In spite of mounting research on how the brain learns, math instruction often falls into the category of “we’ve always done it this way.” Guest blogger Shané Beauford shares her experiences in shifting math instruction . . . 

A mother is cooking a ham dinner. She cuts off the end of the ham, places the larger piece in the pan, and begins to roast it. Her young daughter says, “Mommy, why do you cut off the end of the ham?” Mom responds, “You know, I’m not sure but my mother always did that. Go ask Grandma.” The young girl goes into the living room and asks her grandmother the same question. The response is, “I don’t know; my mom did that so I did too,” and she turned to her great-grandmother and asked why. The elderly woman responded, “Well, otherwise it wouldn’t fit in my roasting pan!”

— Dr. Nancy Sulla, Students Taking Charge (pp. 2–3)

Shané Beauford

Shané Beauford

Math instruction today might be reflected in this humorous anecdote. How has math instruction changed over the years? Thinking back on the math classes I took and when I taught math, the structure of the classes was not that different.

  1. Students begin bell work or get started
  2. Teacher reviews the homework from the night before with the whole class
  3. Teacher presents new lesson to the whole class
  4. Teacher gives guided practice questions to students, and teacher reviews them with whole class
  5. Teacher assigns independent practice questions to assess students’ knowledge of the material just learned
  6. Teacher assigns homework from the section — probably the even questions so that students don’t have access to the answers in the back of the text

How is it, that the teaching and learning of mathematics has looked relatively the same for 50+ years? I was taught using that model, my teacher was taught from that model, so on and on; therefore, the tradition must continue, right? Who will break the cycle?

As I reflected on this anecdote and my own teaching, I began to realize that my students were not all benefiting from this type of instruction. Two main issues emerged: the lack of differentiation and the lack of student buy-in to the content being taught.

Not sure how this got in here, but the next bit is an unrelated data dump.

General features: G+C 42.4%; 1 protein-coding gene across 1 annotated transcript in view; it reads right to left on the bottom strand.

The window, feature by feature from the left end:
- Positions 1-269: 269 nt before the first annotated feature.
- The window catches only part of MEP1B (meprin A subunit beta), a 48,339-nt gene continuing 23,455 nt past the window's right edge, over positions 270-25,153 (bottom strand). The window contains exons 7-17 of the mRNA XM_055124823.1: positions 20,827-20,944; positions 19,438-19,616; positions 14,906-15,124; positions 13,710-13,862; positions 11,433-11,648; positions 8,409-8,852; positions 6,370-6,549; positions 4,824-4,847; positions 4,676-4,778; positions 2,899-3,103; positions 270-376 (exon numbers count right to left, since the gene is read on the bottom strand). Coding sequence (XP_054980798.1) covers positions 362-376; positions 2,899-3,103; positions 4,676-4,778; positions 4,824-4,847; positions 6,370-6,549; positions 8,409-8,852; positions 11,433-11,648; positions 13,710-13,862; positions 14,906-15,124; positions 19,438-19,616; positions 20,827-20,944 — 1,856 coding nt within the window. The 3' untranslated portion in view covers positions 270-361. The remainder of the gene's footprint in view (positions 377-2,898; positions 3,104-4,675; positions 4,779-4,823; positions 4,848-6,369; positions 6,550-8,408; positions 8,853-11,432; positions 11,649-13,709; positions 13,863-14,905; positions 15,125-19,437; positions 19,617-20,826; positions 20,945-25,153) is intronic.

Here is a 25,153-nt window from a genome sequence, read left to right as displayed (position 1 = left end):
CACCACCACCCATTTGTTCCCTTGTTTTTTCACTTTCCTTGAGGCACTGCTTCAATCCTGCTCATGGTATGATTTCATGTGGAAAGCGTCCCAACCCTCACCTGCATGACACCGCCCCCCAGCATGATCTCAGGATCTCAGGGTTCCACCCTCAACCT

When teaching a whole group, I was teaching to the middle. I wasn’t reaching my struggling learners, nor was I pushing the learning of my high-achieving students. Considering this, I made some changes to my math classroom.

First, after gathering some action research data, I no longer reviewed homework as a whole class. Students would group together to review a few questions and I would offer small-group instruction for students who needed extra assistance. I reduced the time I was spending instructing students in whole-group homework review, maximizing the time for teaching new skills, which led to better homework results.

Second, students had been compliant in the learning process, but not actively engaged. It was no wonder that at the start of each school year, I was confused as to why students hadn’t retained the math they learned the previous year. They had no connection to the content; they had not bought into it. What if, in lieu of going section by section through a math text, I engaged students in solving 10 authentic problems throughout the year? In order for them to solve these multi-layered problems, they would need to use varied concepts of mathematics; for example, a unit in which students are asked to create a budget for a trip causes them to need to learn about decimals, measurement conversions, and simple equations. What a change that would be! Students would have a “felt need” to learn (and retain) those math concepts because they connect to something that is real. Students would see the “why” in the math concepts.

Just those two modifications can shift the “how” of math instruction toward higher achievement and better retention.